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Swine flu solutions

MagazineMarch 2010 (Vol. 20 Issue 12)Swine flu solutions

An acquaintance of mine consulted me because he had developedStevens-Johnson syndrome (SJS)

An acquaintance of mine consulted me because he had developed
Stevens-Johnson syndrome (SJS). This life-threatening condition resembles a
severe case of eczema
in which cell death causes the epidermis to peel away. The condition began
five days after starting a self-prescribed, 10-day, just-in-case course of
Tamiflu (oseltamivir). He had never suffered from eczema, or any other
allergies, before this. He stopped taking Tamiflu, but it took three months
of intensive treatment to heal and restore his skin back to normal.
SJS is only one of the many adverse drug reactions listed on the package
insert by the drug's manufacturers Roche. The list also includes nausea,
vomiting, diarrhoea, abdom-inal pain, headache, hepatitis, elevated liver
enzymes, rash, allergic reactions including anaphylaxis, cardiac arrhythmia,
seizure, confusion, aggravation of diabetes and haemorrhagic colitis.
There are also serious official concerns that Tamiflu may even have
dangerous neuro-psychiatric side-effects, including self-harm, more commonly
affecting children and teenagers (Waknine Y. Tamiflu may be linked to risk
for self-injury and delirium, 2006; www.medscape.com/
viewarticle/547783?src=mp).
In response to the many enquiries regarding swine flu I've received, here's
what I've found out so far.

Polyphenol power

Plant-derived polyphenols are powerful anti-oxidants as they are able to
bind viruses. A number of reports-albeit of laboratory and animal studies,
so they may not apply to humans-describe the antiviral activity of
polyphenols against the influenza virus (Antiviral Res, 1993; 21: 289-99;
Antiviral Res, 2007; 76: 1-10). The main dietary sources of polyphenols are
fruits, vegetables, wine, chocolate, coffee and ordinary tea (Camellia
sinensis). The differences between green, black and oolong teas lie in their
fermentation process. Green tea is the most well studied due to its many
health benefits (see Diet, page 10), including antiviral activity (Mol Nutr
Food Res, 2007; 51: 116-34).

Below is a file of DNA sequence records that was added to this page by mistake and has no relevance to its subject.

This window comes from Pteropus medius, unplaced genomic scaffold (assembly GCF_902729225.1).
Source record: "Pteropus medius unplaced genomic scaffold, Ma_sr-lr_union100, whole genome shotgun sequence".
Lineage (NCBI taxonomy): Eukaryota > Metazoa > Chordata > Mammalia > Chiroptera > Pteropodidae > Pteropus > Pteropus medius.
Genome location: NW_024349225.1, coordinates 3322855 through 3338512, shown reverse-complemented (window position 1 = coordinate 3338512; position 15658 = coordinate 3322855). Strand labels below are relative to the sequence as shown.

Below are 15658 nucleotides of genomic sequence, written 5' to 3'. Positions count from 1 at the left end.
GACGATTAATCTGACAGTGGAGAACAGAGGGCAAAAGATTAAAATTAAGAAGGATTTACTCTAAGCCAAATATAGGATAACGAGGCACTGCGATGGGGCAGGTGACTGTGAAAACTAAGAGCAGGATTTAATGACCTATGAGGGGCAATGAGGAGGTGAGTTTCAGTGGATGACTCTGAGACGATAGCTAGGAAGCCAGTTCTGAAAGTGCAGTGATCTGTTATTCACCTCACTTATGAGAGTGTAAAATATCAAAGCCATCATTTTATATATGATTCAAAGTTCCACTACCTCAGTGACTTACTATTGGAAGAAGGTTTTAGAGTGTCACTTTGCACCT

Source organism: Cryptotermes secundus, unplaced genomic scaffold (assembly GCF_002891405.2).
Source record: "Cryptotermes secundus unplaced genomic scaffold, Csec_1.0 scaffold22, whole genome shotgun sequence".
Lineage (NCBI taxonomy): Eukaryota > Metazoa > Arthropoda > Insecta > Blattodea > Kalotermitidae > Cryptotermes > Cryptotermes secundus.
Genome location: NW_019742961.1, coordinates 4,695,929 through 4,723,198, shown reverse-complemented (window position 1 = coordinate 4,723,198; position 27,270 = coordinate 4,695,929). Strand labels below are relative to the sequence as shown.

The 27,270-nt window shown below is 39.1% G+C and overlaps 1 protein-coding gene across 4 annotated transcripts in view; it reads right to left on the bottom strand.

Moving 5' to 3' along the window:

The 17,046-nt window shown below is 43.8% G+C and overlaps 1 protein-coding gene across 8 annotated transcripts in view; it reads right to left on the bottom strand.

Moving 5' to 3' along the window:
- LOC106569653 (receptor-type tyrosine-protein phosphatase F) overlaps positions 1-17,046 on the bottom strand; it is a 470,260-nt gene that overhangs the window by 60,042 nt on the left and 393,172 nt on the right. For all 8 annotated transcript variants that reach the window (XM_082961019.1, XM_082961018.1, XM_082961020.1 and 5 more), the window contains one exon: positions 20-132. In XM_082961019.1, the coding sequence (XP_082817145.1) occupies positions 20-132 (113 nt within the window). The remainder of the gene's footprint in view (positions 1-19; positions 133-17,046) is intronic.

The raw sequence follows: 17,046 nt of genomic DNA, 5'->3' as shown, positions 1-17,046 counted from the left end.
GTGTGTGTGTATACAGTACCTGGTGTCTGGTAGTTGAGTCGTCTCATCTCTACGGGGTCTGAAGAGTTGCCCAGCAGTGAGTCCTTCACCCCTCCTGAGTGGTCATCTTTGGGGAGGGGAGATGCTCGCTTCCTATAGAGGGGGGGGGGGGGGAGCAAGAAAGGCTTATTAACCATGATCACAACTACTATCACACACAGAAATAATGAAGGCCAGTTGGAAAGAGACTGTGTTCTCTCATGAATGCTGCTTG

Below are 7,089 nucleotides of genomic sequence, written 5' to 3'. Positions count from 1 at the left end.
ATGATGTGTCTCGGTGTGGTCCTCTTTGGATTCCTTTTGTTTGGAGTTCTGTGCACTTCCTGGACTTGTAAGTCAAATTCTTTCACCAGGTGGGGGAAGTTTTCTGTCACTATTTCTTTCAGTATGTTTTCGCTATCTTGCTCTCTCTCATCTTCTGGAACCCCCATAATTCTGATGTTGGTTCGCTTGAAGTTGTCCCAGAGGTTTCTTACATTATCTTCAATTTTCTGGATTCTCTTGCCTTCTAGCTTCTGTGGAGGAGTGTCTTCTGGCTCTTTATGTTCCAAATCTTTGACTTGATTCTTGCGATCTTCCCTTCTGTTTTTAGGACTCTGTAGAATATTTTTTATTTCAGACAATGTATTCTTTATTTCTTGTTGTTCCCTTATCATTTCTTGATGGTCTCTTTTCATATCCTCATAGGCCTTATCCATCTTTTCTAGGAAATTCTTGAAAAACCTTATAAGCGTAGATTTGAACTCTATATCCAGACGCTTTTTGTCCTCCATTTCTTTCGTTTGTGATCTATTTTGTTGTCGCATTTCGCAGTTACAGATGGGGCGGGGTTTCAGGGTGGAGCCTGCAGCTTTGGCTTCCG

Cistus incanus (pink rockrose), a shrub found all over southern Europe and
the Mediterranean, is a rich source of polyphenols (Phytochemistry, 1991;
30: 981-5). As a standardized extract, it is used with success in Italy,
Greece, Spain and Turkey as an anti-inflammatory, anti-bacterial, antiviral,
antifungal and anti-spasmodic agent (Cell Biol Toxicol, 2000; 16: 83-90;
Therapie, 1999; 54: 731-3; Planta Med, 1994; 60: 34-6; Fitoterapia, 1982;
53: 43-8).
Nearly a century ago, the Canadian rockrose (Helianthemum canadense), known
in homeop-athy as Cistus Canadensis, underwent pathogenetic tests, or
'provings'-where a preparation is given to healthy volunteers to produce a
symptom pattern and, therefore, the plant's curative power, as like treats
like-which resulted in the following homeopathic indications that,
interestingly, are also reminis-cent of swine flu symptoms: sore throat on
inhaling even slightly cold air, sniffling, hemicrania (a headache
disorder), coldness in the chest, haemorrhage in the lungs, asthmatic when
lying down (trachea feels narrow), preceded by a crawling sensation all over
the skin and colds that are centred in the posterior nose (Boericke W.
Pocket Manual of Homoeopathic Materia Medica. Philadelphia, PA: Boericke &
Tafel Inc, 1927: 211-3). The suggested potencies for Cistus Canadensis range
from the first to the 30th dilution.

Impressive results

Recently, researchers at the Institute of Trans-fusion Medicine,
Charit'e-Universit"atsmedizin Berlin, in Germany, compared an extract of C.
incanus (ECI) with an extract of green tea (both as capsules) in 300
patients with respiratory
tract infections. When the patients scored the severity of their symptoms,
the results showed that their subjective symptom scores, as well as their
objective recorded fever scores, had all decreased over the course of
treatment with ECI, although the green-tea extract resulted in a less
significant decrease in symptoms (Phytother Res, 2009; 14 May; DOI:
10.1002/ptr.2876).
The ECI used in the trial was more than 26-per-cent polyphenol, using a
method from previous analyses (Methods Enzymol, 1999; 299: 152-78). In terms
of side-effects, 10 patients in the ECI group experienced nausea, nine had
dizziness and two had stomach complaints whereas, in the green-tea group, 26
patients had nausea, 15 had dizziness, two had stomach complaints, two had
vomiting, two became hypotensive and one had diarrhoea.
In Germany, the reports claim that the swine flu sufferers who have taken
ECI (dispensed by 50,000 state-registered naturopaths) achieved
significantly quicker relief from the severe respiratory distress associated
with the condition, compared with those who have taken Tamiflu. However,
this information, albeit wide-spread, is nevertheless anecdotal, as no
official comparative study has been carried out.
Harald Gaier
Harald Gaier, a registered naturopath, osteopath, homeopath and herbalist,
practises at The Allergy and Nutrition Clinic, 22 Harley Street, London, and
the Irish Centre of Integrated Medicine, Co. Kildare (www.drgaier.com).

Vol 20 07 October 2009


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